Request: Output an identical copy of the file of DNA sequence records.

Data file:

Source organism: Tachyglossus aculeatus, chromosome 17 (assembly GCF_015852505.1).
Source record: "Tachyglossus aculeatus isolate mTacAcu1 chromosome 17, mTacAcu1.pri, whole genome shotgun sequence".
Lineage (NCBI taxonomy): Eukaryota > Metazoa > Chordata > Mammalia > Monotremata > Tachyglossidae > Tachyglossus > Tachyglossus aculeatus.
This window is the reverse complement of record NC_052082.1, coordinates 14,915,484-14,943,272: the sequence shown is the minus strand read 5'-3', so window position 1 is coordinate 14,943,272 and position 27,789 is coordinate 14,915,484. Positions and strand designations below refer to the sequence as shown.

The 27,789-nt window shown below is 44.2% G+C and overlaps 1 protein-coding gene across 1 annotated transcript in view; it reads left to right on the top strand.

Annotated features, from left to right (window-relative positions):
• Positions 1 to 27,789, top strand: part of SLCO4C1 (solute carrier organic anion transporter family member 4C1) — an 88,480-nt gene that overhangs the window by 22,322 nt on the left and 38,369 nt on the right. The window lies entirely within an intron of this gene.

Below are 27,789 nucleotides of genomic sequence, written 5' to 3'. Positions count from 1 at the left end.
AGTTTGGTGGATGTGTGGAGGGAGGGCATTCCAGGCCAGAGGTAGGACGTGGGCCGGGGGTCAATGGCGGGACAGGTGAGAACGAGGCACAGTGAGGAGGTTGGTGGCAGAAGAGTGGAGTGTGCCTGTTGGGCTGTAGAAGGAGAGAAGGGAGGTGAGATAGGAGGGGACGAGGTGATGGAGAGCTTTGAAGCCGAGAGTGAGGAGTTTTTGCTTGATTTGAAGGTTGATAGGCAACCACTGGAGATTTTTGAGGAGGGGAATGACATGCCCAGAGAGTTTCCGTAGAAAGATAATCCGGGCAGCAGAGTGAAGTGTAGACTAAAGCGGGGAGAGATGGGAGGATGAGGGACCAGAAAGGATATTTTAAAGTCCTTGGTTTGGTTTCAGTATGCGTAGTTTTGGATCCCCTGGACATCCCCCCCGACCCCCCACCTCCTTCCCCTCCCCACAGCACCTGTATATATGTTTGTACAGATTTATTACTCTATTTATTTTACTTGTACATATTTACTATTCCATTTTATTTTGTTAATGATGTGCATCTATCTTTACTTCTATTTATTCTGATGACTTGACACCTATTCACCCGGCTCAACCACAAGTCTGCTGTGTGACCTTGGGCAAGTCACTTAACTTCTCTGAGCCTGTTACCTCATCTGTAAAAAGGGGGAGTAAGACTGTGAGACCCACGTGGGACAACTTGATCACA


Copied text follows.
Source organism: Tachyglossus aculeatus, chromosome 17 (assembly GCF_015852505.1).
Source record: "Tachyglossus aculeatus isolate mTacAcu1 chromosome 17, mTacAcu1.pri, whole genome shotgun sequence".
Lineage (NCBI taxonomy): Eukaryota > Metazoa > Chordata > Mammalia > Monotremata > Tachyglossidae > Tachyglossus > Tachyglossus aculeatus.
This window is the reverse complement of record NC_052082.1, coordinates 14,915,484-14,943,272: the sequence shown is the minus strand read 5'-3', so window position 1 is coordinate 14,943,272 and position 27,789 is coordinate 14,915,484. Positions and strand designations below refer to the sequence as shown.

The 27,789-nt window shown below is 44.2% G+C and overlaps 1 protein-coding gene across 1 annotated transcript in view; it reads left to right on the top strand.

Annotated features, from left to right (window-relative positions):
• Positions 1 to 27,789, top strand: part of SLCO4C1 (solute carrier organic anion transporter family member 4C1) — an 88,480-nt gene that overhangs the window by 22,322 nt on the left and 38,369 nt on the right. The window lies entirely within an intron of this gene.

Below are 27,789 nucleotides of genomic sequence, written 5' to 3'. Positions count from 1 at the left end.
AGTTTGGTGGATGTGTGGAGGGAGGGCATTCCAGGCCAGAGGTAGGACGTGGGCCGGGGGTCAATGGCGGGACAGGTGAGAACGAGGCACAGTGAGGAGGTTGGTGGCAGAAGAGTGGAGTGTGCCTGTTGGGCTGTAGAAGGAGAGAAGGGAGGTGAGATAGGAGGGGACGAGGTGATGGAGAGCTTTGAAGCCGAGAGTGAGGAGTTTTTGCTTGATTTGAAGGTTGATAGGCAACCACTGGAGATTTTTGAGGAGGGGAATGACATGCCCAGAGAGTTTCCGTAGAAAGATAATCCGGGCAGCAGAGTGAAGTGTAGACTAAAGCGGGGAGAGATGGGAGGATGAGGGACCAGAAAGGATATTTTAAAGTCCTTGGTTTGGTTTCAGTATGCGTAGTTTTGGATCCCCTGGACATCCCCCCCGACCCCCCACCTCCTTCCCCTCCCCACAGCACCTGTATATATGTTTGTACAGATTTATTACTCTATTTATTTTACTTGTACATATTTACTATTCCATTTTATTTTGTTAATGATGTGCATCTATCTTTACTTCTATTTATTCTGATGACTTGACACCTATTCACCCGGCTCAACCACAAGTCTGCTGTGTGACCTTGGGCAAGTCACTTAACTTCTCTGAGCCTGTTACCTCATCTGTAAAAAGGGGGAGTAAGACTGTGAGACCCACGTGGGACAACTTGATCACA